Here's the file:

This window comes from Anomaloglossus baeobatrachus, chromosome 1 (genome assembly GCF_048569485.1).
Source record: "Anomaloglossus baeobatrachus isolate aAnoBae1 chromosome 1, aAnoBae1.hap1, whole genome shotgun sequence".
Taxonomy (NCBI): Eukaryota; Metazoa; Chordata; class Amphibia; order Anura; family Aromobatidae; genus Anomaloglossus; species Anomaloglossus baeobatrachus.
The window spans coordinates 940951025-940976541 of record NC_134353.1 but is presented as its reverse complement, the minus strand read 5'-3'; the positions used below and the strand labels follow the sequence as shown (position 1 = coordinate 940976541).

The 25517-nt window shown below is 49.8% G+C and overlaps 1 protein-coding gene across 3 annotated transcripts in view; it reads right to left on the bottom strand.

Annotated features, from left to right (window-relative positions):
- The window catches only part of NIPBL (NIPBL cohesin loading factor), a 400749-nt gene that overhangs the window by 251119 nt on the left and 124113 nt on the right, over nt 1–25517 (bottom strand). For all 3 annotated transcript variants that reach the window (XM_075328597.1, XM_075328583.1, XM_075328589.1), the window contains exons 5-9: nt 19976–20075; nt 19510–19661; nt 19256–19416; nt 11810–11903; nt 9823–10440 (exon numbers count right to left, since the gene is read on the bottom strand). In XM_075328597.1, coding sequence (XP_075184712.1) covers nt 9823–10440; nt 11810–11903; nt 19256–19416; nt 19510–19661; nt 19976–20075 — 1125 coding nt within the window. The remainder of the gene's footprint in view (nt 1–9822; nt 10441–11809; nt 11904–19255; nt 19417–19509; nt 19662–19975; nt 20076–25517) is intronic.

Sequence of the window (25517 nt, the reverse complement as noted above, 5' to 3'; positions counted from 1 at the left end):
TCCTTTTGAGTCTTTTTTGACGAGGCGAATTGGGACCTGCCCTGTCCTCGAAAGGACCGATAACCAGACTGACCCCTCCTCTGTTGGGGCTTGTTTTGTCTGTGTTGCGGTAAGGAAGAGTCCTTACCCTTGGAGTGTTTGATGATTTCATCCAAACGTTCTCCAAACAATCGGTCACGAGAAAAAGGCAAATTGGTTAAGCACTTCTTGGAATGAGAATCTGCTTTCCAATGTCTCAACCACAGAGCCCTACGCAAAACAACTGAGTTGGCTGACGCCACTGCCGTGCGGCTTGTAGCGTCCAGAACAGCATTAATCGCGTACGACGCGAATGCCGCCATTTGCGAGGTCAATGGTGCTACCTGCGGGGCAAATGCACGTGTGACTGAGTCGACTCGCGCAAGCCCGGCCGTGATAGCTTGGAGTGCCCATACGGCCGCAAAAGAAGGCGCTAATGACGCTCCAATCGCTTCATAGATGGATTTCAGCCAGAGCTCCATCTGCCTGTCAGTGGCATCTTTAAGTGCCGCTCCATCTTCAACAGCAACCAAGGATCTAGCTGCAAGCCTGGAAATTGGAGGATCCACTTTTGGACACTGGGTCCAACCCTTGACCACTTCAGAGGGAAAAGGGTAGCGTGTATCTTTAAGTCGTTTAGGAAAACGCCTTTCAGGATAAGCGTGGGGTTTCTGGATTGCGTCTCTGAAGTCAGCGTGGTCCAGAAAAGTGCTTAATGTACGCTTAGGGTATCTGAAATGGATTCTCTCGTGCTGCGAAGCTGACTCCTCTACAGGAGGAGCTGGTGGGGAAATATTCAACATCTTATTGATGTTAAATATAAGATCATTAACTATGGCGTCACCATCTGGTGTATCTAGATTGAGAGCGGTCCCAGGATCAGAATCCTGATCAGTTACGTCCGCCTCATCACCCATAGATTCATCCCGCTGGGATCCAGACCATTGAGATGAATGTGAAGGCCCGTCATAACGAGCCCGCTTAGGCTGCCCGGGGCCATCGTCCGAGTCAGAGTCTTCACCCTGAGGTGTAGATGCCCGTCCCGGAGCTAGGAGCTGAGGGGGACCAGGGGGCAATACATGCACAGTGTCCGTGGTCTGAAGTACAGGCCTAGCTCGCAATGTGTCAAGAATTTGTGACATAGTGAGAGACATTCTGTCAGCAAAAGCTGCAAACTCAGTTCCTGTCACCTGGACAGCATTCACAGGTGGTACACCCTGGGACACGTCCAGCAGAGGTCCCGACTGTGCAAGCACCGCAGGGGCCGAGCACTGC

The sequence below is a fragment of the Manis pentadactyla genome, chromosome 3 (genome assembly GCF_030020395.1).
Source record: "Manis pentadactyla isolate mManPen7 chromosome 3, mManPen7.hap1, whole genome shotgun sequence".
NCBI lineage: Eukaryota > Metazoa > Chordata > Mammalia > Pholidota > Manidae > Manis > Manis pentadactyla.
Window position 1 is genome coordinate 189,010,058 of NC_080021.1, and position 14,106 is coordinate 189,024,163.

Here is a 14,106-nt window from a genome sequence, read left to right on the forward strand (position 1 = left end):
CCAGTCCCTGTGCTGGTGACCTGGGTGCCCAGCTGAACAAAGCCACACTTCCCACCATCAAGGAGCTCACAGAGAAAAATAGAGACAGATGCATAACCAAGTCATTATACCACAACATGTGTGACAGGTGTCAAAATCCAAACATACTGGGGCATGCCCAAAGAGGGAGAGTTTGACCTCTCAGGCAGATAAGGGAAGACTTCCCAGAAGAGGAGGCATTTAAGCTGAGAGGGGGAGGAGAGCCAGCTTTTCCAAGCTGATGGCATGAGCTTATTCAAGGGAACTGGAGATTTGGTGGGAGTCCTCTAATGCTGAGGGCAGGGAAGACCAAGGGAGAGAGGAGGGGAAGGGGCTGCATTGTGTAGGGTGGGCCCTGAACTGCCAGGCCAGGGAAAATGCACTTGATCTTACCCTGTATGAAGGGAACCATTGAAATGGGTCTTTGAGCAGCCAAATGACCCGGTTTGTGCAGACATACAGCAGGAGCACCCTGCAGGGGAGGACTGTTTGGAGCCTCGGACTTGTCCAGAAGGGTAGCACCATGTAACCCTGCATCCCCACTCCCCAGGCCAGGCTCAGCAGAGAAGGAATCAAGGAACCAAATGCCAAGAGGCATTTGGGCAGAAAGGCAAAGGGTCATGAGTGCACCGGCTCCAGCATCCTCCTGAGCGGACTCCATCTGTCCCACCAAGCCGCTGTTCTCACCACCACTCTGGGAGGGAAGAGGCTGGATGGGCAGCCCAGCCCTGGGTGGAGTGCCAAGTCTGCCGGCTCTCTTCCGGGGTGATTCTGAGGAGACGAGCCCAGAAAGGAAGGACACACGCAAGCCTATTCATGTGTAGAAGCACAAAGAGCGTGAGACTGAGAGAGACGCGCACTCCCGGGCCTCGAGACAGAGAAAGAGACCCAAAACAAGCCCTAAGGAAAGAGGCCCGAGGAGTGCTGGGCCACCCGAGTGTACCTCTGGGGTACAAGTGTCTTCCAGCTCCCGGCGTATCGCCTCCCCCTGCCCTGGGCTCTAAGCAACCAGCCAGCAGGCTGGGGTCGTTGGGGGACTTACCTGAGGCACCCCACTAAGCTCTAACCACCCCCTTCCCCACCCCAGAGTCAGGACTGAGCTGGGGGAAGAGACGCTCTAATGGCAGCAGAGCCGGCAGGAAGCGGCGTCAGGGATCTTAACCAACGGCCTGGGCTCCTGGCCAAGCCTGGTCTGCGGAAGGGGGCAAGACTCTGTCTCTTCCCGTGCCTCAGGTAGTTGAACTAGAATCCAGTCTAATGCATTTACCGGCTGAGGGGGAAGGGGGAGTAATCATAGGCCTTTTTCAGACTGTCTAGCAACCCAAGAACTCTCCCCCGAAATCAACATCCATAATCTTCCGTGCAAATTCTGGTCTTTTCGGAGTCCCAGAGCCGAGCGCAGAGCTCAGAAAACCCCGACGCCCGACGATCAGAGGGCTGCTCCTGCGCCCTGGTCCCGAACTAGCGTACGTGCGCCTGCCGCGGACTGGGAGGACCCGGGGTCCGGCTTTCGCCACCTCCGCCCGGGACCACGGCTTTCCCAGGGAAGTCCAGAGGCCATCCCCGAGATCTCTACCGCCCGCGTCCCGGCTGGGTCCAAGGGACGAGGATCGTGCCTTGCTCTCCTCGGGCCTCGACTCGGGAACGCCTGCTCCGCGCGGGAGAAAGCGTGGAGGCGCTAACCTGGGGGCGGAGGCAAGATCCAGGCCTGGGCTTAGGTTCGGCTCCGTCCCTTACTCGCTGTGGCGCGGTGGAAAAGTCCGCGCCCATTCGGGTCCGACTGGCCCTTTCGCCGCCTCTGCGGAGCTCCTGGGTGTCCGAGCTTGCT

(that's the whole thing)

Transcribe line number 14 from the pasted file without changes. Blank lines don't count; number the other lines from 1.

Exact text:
Here is a 14,106-nt window from a genome sequence, read left to right on the forward strand (position 1 = left end):